We analyzed the levels of glycogen storage by periodic acid-Schiff (PAS) staining of FGF-4 and HGF induced MSCs on d 18, 21, and 24. Glycogen storage was first seen on d 21, positively stained for PAS (Figure 1D).
In our present study, we used the method combining gradient density centrifugation with plastic adherence to isolate MSCs from rat bone marrow. By the primary induction of multilineage differentiation, the isolated cells satisfied the characteristics of MSCs. Moreover, we cultured rat MSCs in culture flasks not treated by ECM and differentiated them into hepatocytes by induction of HGF and FGF-4, suggesting that cytokines played a most important role in differentiation from rat MSCs into hepatocytes.
There are many methods to isolate bone marrow MSCs from bone marrow, including plastic adherence, gradient density centrifugation and immunomagnetic selection[19,24]. Different methods have different defects and virtues. For example, plastic adherence can easily get stem cells on the basis of stem cell plastic adherence characteristics, but it is difficult to get pure stem cells. Gradient density centrifugation depends on the density of MNCs to separate MSCs. Immunomagnetic selection uses the receptors and antigens of MSC. Other methods have also been used to isolate MSCs[25-28], but no one is optimal. In this study we used the Percoll (1.073 g/mL) to isolate MSCs from the bone marrow. After centrifugation, we found many suspended cells in the medium for 72 h. It might be due to the density of cells which was slightly changed in DMEM-LG. So we combined the gradient density centrifugation with plastic adherence and changed the medium thrice to purify MSCs after gradient density centrifugation. According to the results, this method is relatively simple, and can easily get pure MSCs.
MSCs have many differentiating potentials in vivo and in vitro. In order to prove what we have isolated from bone marrow was MSCs, we made the isolated cells differentiate into osteoblasts and adioblasts by induction of reagents. The isolated cells had the characteristics of MSCs, suggesting that the method combining gradient density centrifugation with plastic adherence is an ideal way to isolate rat MSCs.
During the 24 d of differentiation, FGF-4 and HGF induced MSCs into cells with morphological and functional characteristics of hepatocytes. In our study, the cells that were differentiated into hepatocyte-like cells could produce urea, secrete albumin and AFP, and store glycogens. Urea production was characterized by hepatocyte activity, although kidney tubular epithelium also produced urea. In contrast, albumin and AFP production is a specific test for the presence and metabolic activity of hepatocytes. Only hepatocytes can generate and store glycogens. In our research, we found that AFP could be detected throughout the differentiation, because the medium contained a low level of AFP. From d 12, the level of AFP increased significantly compared with controls, suggesting that MSCs began to secrete AFP. It was reported that AFP was produced by immature hepatocytes. That is to say, the hepatocytes were immature on d 12 and 15. Before d 12, the concentration of albumin could not be measured by radioimmunoassay because there was a much small amount of albumin in the medium. When MSCs differentiated, albumin was significantly secreted by MSCs from d 21, and urea was also significantly secreted from d 21. By PAS staining, the differentiated cells could store glycogens. The data suggest that rat MSCs can be differentiated into hepatocytes by induction of FGF-4 and HGF.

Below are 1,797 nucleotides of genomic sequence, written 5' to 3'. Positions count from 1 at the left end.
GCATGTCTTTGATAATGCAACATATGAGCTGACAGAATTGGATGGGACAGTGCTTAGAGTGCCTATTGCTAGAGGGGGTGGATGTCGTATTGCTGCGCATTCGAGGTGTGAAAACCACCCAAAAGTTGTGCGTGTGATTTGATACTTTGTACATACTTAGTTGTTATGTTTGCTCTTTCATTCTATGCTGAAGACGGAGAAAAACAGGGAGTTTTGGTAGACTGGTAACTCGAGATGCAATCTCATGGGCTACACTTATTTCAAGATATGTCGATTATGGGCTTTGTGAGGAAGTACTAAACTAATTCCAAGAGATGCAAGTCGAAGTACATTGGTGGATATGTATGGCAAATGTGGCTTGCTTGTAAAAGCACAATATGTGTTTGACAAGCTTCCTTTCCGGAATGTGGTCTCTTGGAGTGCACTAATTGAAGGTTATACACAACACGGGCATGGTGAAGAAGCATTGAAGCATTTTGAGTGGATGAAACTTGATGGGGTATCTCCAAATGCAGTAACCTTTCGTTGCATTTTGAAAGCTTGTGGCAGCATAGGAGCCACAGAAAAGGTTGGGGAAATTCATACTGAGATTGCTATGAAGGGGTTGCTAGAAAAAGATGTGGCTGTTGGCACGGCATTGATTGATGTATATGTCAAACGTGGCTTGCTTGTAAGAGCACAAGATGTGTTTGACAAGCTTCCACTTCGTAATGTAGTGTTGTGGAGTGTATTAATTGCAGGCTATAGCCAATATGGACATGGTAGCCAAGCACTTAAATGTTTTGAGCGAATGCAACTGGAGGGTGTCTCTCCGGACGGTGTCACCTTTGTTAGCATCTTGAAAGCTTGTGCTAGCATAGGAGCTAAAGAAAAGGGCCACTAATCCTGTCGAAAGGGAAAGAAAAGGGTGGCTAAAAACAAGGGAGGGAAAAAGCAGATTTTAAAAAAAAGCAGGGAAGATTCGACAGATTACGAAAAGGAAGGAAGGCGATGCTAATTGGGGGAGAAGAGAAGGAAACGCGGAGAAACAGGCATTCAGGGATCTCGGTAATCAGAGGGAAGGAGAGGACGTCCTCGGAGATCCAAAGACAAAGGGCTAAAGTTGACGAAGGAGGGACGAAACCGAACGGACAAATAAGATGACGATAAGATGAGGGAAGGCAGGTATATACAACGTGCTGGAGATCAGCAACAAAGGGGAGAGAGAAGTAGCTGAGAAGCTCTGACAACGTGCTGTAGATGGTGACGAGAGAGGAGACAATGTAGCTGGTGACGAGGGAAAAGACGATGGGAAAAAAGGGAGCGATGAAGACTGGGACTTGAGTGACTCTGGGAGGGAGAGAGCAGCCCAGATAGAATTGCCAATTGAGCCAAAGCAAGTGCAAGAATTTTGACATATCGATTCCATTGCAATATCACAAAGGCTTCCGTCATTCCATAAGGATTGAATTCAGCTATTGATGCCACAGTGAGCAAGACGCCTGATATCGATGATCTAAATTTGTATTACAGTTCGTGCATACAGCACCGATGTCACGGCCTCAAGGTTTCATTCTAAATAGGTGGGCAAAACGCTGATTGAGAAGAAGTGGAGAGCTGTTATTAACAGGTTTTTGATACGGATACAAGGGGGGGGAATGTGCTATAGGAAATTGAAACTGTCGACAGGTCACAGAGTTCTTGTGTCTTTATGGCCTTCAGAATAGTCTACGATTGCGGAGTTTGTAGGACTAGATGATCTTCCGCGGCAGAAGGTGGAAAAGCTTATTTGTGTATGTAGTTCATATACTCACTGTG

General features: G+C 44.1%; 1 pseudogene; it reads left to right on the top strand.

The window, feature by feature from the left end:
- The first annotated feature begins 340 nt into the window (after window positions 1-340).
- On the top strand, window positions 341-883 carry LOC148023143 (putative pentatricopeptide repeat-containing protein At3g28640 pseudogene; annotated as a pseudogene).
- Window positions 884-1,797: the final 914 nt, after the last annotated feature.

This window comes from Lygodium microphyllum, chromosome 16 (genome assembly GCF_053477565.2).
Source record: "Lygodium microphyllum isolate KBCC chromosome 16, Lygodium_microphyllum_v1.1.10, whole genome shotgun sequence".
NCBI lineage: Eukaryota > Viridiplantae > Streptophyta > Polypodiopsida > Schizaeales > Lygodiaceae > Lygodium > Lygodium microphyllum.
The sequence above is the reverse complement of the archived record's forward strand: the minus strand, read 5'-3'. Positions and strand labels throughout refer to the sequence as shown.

Some researchers believe that microenvironment played an important role in differentiation of stem cells[20,21]. The differentiation of stem cells is controlled under microenvironment. Stem cells have reciprocity with adjacent cells, ECM and cytokines. They also have effects on differentiation of stem cells. Schwartz et al, and Fiegel et al, plated marrow stem cells on matrigel, fibronectin or collagen matrix and differentiated them into hepatocyte-like cells. Matrigel consists of a mixture of ECM components. Fibronectin and collagen matrix are two of ECM components. But in our experiment, we cultured MSCs in plastic culture flasks not treated with matrigel or fibronectin. However, MSCs still differentiated into hepatocytes, suggesting that it is not important to culture MSCs on whatever materials in vitro. Maybe, cytokines play a most important role in differentiating rat MSCs into hepatocytes. It seemed that the ECM could potentially modulate the local concentration of cytokines and cytokines could regulate stem cell proliferation and differentiation. After being cultured with HGF, adult human MSCs could also differentiate into hepatocytes in vitro. HGF was first identified as a blood-derived mitogen for hepatocytes. HGF and its receptor c-Met are the key factors for liver growth and function. FGF-4 is mitogenic for fibroblasts and endothelial cells. Mouse embryonic stem cells grown in medium supplemented with FGF-4 could differentiate into cells expressing hepatocyte-specific genes and antigens. By co-operation of HGF and FGF, the differentiation of MSCs was triggered and MSCs developed into hepatocytes.
MSCs could be isolated, expanded, and maintained in vitro in an undifferentiated state for more than 100 population doublings, and differentiate into hepatocytes. The finding may make MSCs as ideal cells for in vivo therapy of genetic or acquired disorders of the liver and for use in bioartificial liver devices. Moreover, MSCs might be used as a new potential therapeutic modality for severe acute pancreatitis. We hope that marrow MSCs will play a more important role in therapy of liver diseases in the future.